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I have a list {1, 2, 3, 4} and wish to form

 {{{1,2},{3,4}}, 
 {{1,3},{2,4}}, 
 {{1,4},{2,3}}}

I ended up doing it manually like this:

a={1,2,3,4}
{{{a[[1]],a[[2]]}, {a[[3]],a[[4]]}},
{{a[[1]],a[[3]]}, {a[[2]],a[[4]]}},
{{a[[1]],a[[4]]}, {a[[2]],a[[3]]}}}

Is there a way to do this more simply? Of course this is a simplified question from the actual problem which is more complicated. An answer to this can be generalized to my actual problem. Thanks.

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Can you say which rule results in the partitioning ? If there is one you would apply it to Subsets[{1, 2, 3, 4}, {2}]. –  b.gatessucks Nov 2 '12 at 12:57
5  
Does this question/answer about Bell numbers do what you expect? If yes, then this is a dupe. –  István Zachar Nov 2 '12 at 13:04
    
Welcome to Mathematica.SE! I suggest the following: 1) As you receive help, try to give it too, by answering questions in your area of expertise. 2)Read the FAQs! 3) When you see good Q&A, vote them up by clicking the gray triangles, because the credibility of the system is based on the reputation gained by users sharing their knowledge. ALSO, remember to accept the answer, if any, that solves your problem, by clicking the checkmark sign` –  chris Nov 2 '12 at 14:37
1  
Show your actual problem. Your remark about generalizing is not likely to be correct, because different methods for this will have different limitations. –  Daniel Lichtblau Nov 2 '12 at 16:35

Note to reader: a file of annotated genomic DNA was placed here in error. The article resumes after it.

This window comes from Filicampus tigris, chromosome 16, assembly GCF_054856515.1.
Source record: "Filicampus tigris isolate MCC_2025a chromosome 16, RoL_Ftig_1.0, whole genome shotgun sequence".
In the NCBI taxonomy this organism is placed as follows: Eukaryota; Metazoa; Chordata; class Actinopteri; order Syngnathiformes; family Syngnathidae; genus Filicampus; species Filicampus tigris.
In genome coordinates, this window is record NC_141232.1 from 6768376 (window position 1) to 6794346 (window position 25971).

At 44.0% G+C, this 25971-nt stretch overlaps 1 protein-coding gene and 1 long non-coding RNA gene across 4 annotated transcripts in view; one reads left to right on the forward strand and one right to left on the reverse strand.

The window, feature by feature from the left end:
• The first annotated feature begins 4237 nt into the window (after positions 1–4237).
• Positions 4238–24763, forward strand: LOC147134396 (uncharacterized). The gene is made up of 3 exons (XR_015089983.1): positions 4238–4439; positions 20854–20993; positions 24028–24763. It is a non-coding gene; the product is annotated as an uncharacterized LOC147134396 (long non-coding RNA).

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2 Answers

Needs["Combinatorica`"]
Cases[KSetPartitions[{1, 2, 3, 4}, 2], ConstantArray[{_, _}, 2]]

=>

{

{{1, 2}, {3, 4}},

{{1, 4}, {2, 3}},

{{1, 3}, {2, 4}}

}

Extending the method to a list with 6 elements:

Cases[KSetPartitions[{1, 2, 3, 4, 5, 6}, 3], ConstantArray[{_, _}, 3]]

=>

{

{{1, 2}, {3, 4}, {5, 6}}, {{1, 2}, {3, 6}, {4, 5}},

{{1, 2}, {3,5}, {4, 6}}, {{1, 4}, {2, 3}, {5, 6}},

{{1, 3}, {2, 4}, {5, 6}}, {{1, 6}, {2, 3}, {4, 5}},

{{1, 3}, {2, 6}, {4, 5}}, {{1, 5}, {2,3}, {4, 6}},

{{1, 3}, {2, 5}, {4, 6}}, {{1, 6}, {2, 5}, {3, 4}},

{{1, 5}, {2, 6}, {3, 4}}, {{1, 6}, {2, 4}, {3, 5}},

{{1,4}, {2, 6}, {3, 5}}, {{1, 5}, {2, 4}, {3, 6}},

{{1, 4}, {2, 5}, {3, 6}}

}

Edit

See Rojo's answer to this question for a much better method.

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When I understood right what you try to achieve, then yes, there are some ways. Whether it still works in your real life example is another thing. Let me give two examples:

1. Method

Select[Nest[Subsets[#, {2}] &, {1, 2, 3, 4}, 2], 
 Intersection @@ # === {} &]

Here, we create first all possible subsets of length 2 of {1,2,3,4}. Then we do this step again which leaves us with elements of the form {{1, 4}, {2, 3}} but, there are cases when a number which is in the first part appears in the last part too. Therefore, we select only those elements, where the Intersection of the first and the last part is the empty set.

2. Method

Union[Map[Sort, Partition[#, 2] & /@ Permutations[{1, 2, 3, 4}], -2]]

Here, we create all permutations which will probably not work in your real case. Than we partition those permutations into the correct form. This contains the elements {{1, 2}, {3, 4}} and {{1, 2}, {4, 3}}. Therefore, we sort all first and last parts and delete the duplicates with Union.

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